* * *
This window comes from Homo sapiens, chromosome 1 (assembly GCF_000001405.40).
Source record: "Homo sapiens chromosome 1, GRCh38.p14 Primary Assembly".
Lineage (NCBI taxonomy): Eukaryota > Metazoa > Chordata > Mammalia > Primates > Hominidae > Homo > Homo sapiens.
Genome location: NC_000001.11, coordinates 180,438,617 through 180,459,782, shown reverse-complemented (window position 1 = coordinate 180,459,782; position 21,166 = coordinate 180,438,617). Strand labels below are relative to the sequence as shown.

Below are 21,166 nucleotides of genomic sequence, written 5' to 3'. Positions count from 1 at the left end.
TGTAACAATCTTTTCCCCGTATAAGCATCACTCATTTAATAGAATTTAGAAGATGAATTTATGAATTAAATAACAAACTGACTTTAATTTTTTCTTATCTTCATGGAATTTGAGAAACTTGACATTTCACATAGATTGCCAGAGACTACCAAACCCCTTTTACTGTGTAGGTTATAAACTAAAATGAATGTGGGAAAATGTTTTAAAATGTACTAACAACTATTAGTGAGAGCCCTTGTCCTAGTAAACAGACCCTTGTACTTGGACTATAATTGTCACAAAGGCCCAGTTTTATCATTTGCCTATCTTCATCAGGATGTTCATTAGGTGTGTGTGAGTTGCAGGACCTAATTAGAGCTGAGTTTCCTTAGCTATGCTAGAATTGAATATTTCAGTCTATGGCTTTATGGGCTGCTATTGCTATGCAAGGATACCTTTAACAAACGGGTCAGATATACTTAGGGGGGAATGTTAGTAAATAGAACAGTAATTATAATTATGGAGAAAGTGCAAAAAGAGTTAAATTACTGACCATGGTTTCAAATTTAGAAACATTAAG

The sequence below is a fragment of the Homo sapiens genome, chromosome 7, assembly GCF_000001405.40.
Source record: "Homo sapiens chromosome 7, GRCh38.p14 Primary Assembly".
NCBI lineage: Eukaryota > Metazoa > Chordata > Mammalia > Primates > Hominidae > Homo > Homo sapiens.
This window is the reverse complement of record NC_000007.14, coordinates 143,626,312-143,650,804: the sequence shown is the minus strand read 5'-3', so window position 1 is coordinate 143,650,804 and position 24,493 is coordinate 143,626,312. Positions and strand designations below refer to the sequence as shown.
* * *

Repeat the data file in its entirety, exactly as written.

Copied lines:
This window comes from Homo sapiens, chromosome 1 (assembly GCF_000001405.40).
Source record: "Homo sapiens chromosome 1, GRCh38.p14 Primary Assembly".
Lineage (NCBI taxonomy): Eukaryota > Metazoa > Chordata > Mammalia > Primates > Hominidae > Homo > Homo sapiens.
Genome location: NC_000001.11, coordinates 180,438,617 through 180,459,782, shown reverse-complemented (window position 1 = coordinate 180,459,782; position 21,166 = coordinate 180,438,617). Strand labels below are relative to the sequence as shown.

Below are 21,166 nucleotides of genomic sequence, written 5' to 3'. Positions count from 1 at the left end.
TGTAACAATCTTTTCCCCGTATAAGCATCACTCATTTAATAGAATTTAGAAGATGAATTTATGAATTAAATAACAAACTGACTTTAATTTTTTCTTATCTTCATGGAATTTGAGAAACTTGACATTTCACATAGATTGCCAGAGACTACCAAACCCCTTTTACTGTGTAGGTTATAAACTAAAATGAATGTGGGAAAATGTTTTAAAATGTACTAACAACTATTAGTGAGAGCCCTTGTCCTAGTAAACAGACCCTTGTACTTGGACTATAATTGTCACAAAGGCCCAGTTTTATCATTTGCCTATCTTCATCAGGATGTTCATTAGGTGTGTGTGAGTTGCAGGACCTAATTAGAGCTGAGTTTCCTTAGCTATGCTAGAATTGAATATTTCAGTCTATGGCTTTATGGGCTGCTATTGCTATGCAAGGATACCTTTAACAAACGGGTCAGATATACTTAGGGGGGAATGTTAGTAAATAGAACAGTAATTATAATTATGGAGAAAGTGCAAAAAGAGTTAAATTACTGACCATGGTTTCAAATTTAGAAACATTAAG

The sequence below is a fragment of the Homo sapiens genome, chromosome 7, assembly GCF_000001405.40.
Source record: "Homo sapiens chromosome 7, GRCh38.p14 Primary Assembly".
NCBI lineage: Eukaryota > Metazoa > Chordata > Mammalia > Primates > Hominidae > Homo > Homo sapiens.
This window is the reverse complement of record NC_000007.14, coordinates 143,626,312-143,650,804: the sequence shown is the minus strand read 5'-3', so window position 1 is coordinate 143,650,804 and position 24,493 is coordinate 143,626,312. Positions and strand designations below refer to the sequence as shown.